Despite this, for much of Roosevelt’s adult life, he moved around in a custom wheelchair, which was really a narrow dinner chair retrofitted with wheels.
Frida Kahlo’s plaster corsets
In one quick sketch, Frida Kahlo imagined herself in a see-through dress. Beneath the outline of the traditional Mexican clothing, she revealed a hard corset holding her upper body together, a metal strip running from her belly button to her neck, her pubic hair exposed, and butterflies climbing up her leg. “Las apariencias engañan,” she wrote below: Appearances can be deceiving.
When Kahlo was six years old she contracted polio. It left her right leg shorter and weaker than her left. Then, at the age of 18, while studying to become a doctor, a wooden bus collided with a streetcar, sending an iron handrail through her pelvis. Both legs, several ribs, and her collarbone were also broken; three vertebrae were displaced. The incident, which left her bed-ridden for years, is also what made her an artist. She took up painting herself in her sickbed, using a mirror.
While she went on to travel widely, Kahlo needed support to get around. Between 1940 and 1954, she went through 28 different corsets, none of which seemed truly comfortable. Some were made from steel, but others were fashioned from plaster, which she painted with hammers and sickles (she was an avowed Communist) and compact fetuses (the accident left her unable to have children).
That’s not the only device Kahlo used to augment her body. In 1953, doctors amputated her right leg at the knee. Her prosthetic—and some absolutely incredible velvet platform shoes—are part of the Brooklyn Museum’s exhibit “Frida Kahlo: Appearances Can Be Deceiving,” about her life and art. Part of the show’s goal, says Catherine Morris, one of the curators who organized the exhibit, is to reveal Kahlo in all her complexities.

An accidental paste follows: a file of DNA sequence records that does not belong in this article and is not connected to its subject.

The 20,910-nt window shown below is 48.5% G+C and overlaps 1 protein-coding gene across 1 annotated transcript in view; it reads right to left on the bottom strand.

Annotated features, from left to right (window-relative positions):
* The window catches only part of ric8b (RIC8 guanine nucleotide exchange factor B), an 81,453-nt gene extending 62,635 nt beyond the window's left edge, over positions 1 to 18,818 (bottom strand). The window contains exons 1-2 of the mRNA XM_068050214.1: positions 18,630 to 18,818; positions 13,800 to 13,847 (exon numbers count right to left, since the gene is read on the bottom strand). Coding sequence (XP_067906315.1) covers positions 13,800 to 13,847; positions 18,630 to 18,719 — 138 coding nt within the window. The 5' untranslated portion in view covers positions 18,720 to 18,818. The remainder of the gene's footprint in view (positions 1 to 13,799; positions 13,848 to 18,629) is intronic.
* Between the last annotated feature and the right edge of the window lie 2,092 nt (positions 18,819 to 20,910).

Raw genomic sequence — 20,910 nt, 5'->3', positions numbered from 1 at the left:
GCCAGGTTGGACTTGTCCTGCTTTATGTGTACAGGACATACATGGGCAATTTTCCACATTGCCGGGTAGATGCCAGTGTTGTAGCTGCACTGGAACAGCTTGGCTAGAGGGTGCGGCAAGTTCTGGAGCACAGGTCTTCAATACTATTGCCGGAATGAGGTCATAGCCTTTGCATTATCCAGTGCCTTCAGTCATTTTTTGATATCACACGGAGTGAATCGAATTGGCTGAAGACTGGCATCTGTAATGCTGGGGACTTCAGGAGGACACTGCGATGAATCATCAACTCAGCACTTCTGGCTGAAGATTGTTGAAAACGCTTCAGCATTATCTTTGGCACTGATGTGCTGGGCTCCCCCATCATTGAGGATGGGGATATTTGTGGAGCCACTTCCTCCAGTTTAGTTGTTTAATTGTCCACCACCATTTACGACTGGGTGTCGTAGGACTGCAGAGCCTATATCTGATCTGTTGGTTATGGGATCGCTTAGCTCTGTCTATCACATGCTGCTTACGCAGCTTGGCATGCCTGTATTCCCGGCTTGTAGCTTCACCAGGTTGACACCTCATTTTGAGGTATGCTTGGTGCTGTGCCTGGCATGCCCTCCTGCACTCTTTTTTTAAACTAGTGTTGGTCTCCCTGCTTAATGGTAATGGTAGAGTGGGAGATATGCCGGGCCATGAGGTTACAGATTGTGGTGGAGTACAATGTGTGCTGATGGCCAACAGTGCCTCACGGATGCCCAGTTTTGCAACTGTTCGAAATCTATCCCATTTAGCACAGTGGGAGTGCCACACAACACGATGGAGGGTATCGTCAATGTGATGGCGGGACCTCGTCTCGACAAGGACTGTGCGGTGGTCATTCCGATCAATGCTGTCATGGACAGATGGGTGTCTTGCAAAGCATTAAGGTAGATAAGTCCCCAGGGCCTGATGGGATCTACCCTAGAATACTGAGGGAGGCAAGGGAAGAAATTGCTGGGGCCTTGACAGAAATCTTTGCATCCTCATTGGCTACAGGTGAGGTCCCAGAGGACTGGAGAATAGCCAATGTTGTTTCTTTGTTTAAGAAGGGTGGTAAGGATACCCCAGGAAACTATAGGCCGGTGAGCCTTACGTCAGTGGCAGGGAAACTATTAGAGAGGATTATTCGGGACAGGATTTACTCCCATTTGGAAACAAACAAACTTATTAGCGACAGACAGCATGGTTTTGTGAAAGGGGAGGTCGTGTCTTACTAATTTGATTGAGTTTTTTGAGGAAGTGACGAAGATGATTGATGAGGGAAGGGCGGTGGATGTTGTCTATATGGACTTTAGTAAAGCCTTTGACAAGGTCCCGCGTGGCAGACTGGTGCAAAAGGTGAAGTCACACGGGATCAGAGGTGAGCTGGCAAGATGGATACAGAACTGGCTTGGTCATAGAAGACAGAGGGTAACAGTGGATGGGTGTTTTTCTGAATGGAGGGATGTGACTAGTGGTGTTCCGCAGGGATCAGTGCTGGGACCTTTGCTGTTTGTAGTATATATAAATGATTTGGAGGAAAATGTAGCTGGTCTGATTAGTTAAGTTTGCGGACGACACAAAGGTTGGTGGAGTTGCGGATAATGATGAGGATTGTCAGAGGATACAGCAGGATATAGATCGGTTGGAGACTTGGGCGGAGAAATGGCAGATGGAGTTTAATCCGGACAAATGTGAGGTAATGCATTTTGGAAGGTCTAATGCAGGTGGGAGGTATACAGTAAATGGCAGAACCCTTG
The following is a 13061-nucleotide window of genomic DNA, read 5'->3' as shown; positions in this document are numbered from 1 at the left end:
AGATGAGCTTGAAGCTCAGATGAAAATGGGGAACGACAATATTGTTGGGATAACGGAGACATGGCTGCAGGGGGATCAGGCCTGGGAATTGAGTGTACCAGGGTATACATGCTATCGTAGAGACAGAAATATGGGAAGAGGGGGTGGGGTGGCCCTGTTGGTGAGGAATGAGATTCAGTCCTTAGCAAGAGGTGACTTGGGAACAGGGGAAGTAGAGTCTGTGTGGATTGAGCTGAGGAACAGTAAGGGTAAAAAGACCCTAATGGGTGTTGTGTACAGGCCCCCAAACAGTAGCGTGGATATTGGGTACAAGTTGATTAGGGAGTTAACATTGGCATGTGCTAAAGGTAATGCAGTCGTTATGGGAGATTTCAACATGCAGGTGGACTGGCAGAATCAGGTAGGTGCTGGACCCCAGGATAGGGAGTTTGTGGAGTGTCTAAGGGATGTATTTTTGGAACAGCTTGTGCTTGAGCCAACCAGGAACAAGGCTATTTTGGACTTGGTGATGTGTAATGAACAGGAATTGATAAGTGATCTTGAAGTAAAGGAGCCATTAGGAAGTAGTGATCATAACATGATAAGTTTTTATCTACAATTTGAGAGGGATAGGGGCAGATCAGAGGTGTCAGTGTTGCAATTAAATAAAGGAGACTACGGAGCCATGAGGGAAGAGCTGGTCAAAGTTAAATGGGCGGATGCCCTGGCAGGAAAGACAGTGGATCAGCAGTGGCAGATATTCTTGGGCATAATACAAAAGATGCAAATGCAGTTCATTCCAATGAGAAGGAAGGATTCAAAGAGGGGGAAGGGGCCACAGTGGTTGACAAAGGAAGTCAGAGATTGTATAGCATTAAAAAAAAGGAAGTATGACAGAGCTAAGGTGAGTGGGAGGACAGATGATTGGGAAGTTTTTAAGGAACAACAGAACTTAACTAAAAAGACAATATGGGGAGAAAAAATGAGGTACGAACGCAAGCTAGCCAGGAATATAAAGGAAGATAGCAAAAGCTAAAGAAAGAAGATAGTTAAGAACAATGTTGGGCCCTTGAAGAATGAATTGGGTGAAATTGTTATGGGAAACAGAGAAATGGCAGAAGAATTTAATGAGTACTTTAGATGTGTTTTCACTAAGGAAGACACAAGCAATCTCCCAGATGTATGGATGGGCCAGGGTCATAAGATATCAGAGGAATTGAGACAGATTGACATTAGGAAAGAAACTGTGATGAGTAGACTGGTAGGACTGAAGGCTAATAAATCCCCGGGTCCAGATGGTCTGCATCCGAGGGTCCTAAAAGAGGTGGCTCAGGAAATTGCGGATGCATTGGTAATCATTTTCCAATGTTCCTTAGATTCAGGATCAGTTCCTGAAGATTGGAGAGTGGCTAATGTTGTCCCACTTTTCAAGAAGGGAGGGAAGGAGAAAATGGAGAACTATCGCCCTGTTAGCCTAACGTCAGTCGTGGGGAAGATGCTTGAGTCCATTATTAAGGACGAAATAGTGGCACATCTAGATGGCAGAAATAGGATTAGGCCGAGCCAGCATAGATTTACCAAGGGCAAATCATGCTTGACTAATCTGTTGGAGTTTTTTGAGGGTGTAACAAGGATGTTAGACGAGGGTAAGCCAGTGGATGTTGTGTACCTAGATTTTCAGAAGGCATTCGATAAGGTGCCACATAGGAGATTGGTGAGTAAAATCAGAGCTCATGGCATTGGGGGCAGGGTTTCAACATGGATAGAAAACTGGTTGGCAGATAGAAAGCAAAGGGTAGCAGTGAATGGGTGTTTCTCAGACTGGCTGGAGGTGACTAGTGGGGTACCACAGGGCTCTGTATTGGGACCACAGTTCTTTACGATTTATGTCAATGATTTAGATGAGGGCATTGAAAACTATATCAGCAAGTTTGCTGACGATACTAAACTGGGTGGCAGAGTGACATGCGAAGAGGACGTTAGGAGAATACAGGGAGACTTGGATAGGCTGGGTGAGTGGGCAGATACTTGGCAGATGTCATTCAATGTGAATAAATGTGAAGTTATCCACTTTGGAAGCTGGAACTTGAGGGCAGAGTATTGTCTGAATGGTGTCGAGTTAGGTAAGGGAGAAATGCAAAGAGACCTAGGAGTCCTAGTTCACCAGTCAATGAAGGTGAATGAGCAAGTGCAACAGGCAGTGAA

“Too often she has been portrayed as a victim—of Rivera, of her disabilities, of her not having children. Kahlo’s complexity is her strength and her life experiences are what drove her art,” Morris wrote PopSci via email. “I also think it is important to acknowledge that typically able people often want to believe that those with disabilities overcome them—that somehow their humanity is outside of disability. Kahlo never overcame her disabilities, in fact she died from them, but what she produced and how she lived her life were fully attached to her experiences as a person with disabilities.”
Stephen Hawking’s wheelchair
Like Franklin Roosevelt, Stephen Hawking had a custom wheelchair. The late theoretical physicist was diagnosed with amyotrophic lateral sclerosis, also known as ALS or Lou Gehrig’s disease, in 1963 at the age of 21, which progressively paralyzed him. At first he used only crutches, but eventually required a wheelchair. It also made it more and more difficult for him to write or speak.
For a time, Hawking responded to spelling cards with his eyebrows, picking letters and words with little up and down movements. But in 1986, he used the computer program Equalizer for the first time, which allowed him to press a switch to select words or phrases. His friends rigged a computer to his wheelchair, so he could take the robo-translator with him. As he lost the ability to use his hands, he began to use his cheek. While the software updated many times over the years, the basic mechanics helped Hawking communicate until his death in 2018.